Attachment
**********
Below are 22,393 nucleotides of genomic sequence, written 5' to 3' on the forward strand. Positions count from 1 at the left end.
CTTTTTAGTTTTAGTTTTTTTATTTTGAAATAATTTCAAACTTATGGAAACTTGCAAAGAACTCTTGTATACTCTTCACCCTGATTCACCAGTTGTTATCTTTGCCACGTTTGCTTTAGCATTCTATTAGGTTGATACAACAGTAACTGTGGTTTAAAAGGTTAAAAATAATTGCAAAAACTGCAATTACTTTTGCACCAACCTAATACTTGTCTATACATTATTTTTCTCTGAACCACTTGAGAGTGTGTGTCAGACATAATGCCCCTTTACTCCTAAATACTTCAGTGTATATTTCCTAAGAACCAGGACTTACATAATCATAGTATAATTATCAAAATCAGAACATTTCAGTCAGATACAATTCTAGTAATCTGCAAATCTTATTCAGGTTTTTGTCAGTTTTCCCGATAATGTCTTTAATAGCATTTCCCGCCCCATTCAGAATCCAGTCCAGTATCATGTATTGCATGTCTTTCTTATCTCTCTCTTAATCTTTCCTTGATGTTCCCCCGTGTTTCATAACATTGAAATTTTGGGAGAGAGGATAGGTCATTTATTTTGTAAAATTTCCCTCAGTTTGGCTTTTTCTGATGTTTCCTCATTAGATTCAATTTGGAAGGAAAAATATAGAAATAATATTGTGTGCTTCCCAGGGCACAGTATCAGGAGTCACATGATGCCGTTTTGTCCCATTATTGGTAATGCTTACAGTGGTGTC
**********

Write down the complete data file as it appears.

Below are 22,393 nucleotides of genomic sequence, written 5' to 3' on the forward strand. Positions count from 1 at the left end.
CTTTTTAGTTTTAGTTTTTTTATTTTGAAATAATTTCAAACTTATGGAAACTTGCAAAGAACTCTTGTATACTCTTCACCCTGATTCACCAGTTGTTATCTTTGCCACGTTTGCTTTAGCATTCTATTAGGTTGATACAACAGTAACTGTGGTTTAAAAGGTTAAAAATAATTGCAAAAACTGCAATTACTTTTGCACCAACCTAATACTTGTCTATACATTATTTTTCTCTGAACCACTTGAGAGTGTGTGTCAGACATAATGCCCCTTTACTCCTAAATACTTCAGTGTATATTTCCTAAGAACCAGGACTTACATAATCATAGTATAATTATCAAAATCAGAACATTTCAGTCAGATACAATTCTAGTAATCTGCAAATCTTATTCAGGTTTTTGTCAGTTTTCCCGATAATGTCTTTAATAGCATTTCCCGCCCCATTCAGAATCCAGTCCAGTATCATGTATTGCATGTCTTTCTTATCTCTCTCTTAATCTTTCCTTGATGTTCCCCCGTGTTTCATAACATTGAAATTTTGGGAGAGAGGATAGGTCATTTATTTTGTAAAATTTCCCTCAGTTTGGCTTTTTCTGATGTTTCCTCATTAGATTCAATTTGGAAGGAAAAATATAGAAATAATATTGTGTGCTTCCCAGGGCACAGTATCAGGAGTCACATGATGCCGTTTTGTCCCATTATTGGTAATGCTTACAGTGGTGTC